People like simplicity. Because of that, we often try to think of things as absolutes. When you think of the word “deaf” what do you think of? Many people would say that to be “deaf” means having no ability to hear at all. I know I certainly believed this at a younger age. Is it right to think of a person’s hearing abilities in terms of binary absolutes?
If we look at how other binary concepts have changed over time, there is a good argument to be made for adopting a spectral conceptualization. A favourite comparison of mine is that of the autism spectrum. People with autism are nowadays often just referred to as “on the spectrum” with a greater appreciation for the unique abilities of each individual. There’s no dividing line between “able” and “disabled” or “normal” and “abnormal.” Instead its understood that no people’s brains are wired the same way – everyone exists on a broader, overarching spectrum. There’s even a word for this – neurodiversity.
Is it possible that audiodiversity could one day be used to refer to the unique hearing capabilities of each individual?
Currently so-called “normal” hearing thresholds have a range of 25 dB. So even in the clinically “normal” population there is still a huge range of hearing ability. Even within this population, there can be two people with the same hearing thresholds, but widely varying abilities to hear in more complex situations, such as in noise, or while simultaneously performing other tasks. As well, many people experience temporary shifts in hearing ability in their lives. Whether its due to transient ear infections, exposure to loud noises, or changes in cognitive function (the ability to apply meaning to sounds we hear). Finally, its just accepted that hearing ability will universally decline with age. Is it right to think that the elderly just one day cross over from “abled” to “disabled?” Or is it better to think of age-related hearing loss as a slow movement along a wide, but normal, hearing spectrum.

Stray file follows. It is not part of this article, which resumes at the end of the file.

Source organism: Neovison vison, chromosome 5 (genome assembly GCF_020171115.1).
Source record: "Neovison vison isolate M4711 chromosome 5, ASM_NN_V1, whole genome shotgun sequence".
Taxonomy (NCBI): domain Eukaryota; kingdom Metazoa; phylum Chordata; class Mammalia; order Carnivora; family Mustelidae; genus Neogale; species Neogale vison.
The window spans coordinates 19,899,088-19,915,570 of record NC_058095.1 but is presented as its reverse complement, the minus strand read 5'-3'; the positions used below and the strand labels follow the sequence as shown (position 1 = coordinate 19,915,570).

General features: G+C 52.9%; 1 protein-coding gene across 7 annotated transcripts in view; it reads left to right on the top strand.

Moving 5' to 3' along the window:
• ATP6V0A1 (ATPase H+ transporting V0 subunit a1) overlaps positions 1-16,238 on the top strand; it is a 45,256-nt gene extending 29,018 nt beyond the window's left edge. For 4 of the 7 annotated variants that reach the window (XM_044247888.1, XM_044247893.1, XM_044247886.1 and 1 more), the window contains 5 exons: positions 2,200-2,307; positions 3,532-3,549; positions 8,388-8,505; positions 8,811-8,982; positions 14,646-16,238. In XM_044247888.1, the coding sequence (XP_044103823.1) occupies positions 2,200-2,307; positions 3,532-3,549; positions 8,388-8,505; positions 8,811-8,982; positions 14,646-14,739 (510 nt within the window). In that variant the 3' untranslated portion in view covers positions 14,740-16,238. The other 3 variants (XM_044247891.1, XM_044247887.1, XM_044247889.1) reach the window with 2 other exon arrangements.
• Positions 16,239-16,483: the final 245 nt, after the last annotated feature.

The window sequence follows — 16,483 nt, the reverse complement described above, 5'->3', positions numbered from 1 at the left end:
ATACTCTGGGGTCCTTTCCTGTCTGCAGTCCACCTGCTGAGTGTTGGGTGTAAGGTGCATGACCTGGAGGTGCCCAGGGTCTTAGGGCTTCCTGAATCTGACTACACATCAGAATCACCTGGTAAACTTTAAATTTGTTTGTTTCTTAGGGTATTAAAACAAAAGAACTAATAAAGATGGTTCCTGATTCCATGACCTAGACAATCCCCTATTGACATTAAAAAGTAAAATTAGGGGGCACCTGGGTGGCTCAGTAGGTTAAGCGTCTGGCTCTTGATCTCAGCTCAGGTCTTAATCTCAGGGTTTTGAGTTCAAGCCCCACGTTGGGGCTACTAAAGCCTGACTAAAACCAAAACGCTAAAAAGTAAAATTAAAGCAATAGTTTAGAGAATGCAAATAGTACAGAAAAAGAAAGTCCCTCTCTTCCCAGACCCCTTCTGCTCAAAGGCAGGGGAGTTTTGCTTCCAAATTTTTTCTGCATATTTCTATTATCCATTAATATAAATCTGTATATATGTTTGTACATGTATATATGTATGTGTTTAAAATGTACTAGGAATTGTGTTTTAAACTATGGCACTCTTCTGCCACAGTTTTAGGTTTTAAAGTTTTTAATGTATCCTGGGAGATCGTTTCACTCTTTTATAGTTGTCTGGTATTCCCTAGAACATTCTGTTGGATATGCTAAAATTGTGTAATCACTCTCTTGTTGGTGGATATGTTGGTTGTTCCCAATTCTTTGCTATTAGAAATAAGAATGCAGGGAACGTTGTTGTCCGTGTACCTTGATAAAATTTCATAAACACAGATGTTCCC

To say we currently think of hearing as a truly binary concept isn’t quite fair. We do have a third, middling category of “hard-of-hearing,” “hearing impaired,” “partly deaf” or whichever adjectives you choose to use. However fitting the entire audiodiversity of the world into these three categories still isn’t accurate. We need to appreciate that every individual has unique level of ability to hear, as well as to listen (for their brain to make sense of what they are hearing). We also need to understand that in a single moment, each person’s abilities cover a wide area of the spectrum, and their abilities in that instance depend on the context and surroundings they find themselves in. Finally, we need to realize that hearing is dynamic, and will change throughout the lifespan.
What do you think? Is audiodiversity the direction we need to move towards when it comes to thinking about hearing abilities?
(This post was originally intended to just be a revision of this previous post: https://hearington.wordpress.com/2015/09/25/a-hearing-spectrum/ but I found myself wanting to go in a bit of a different direction here)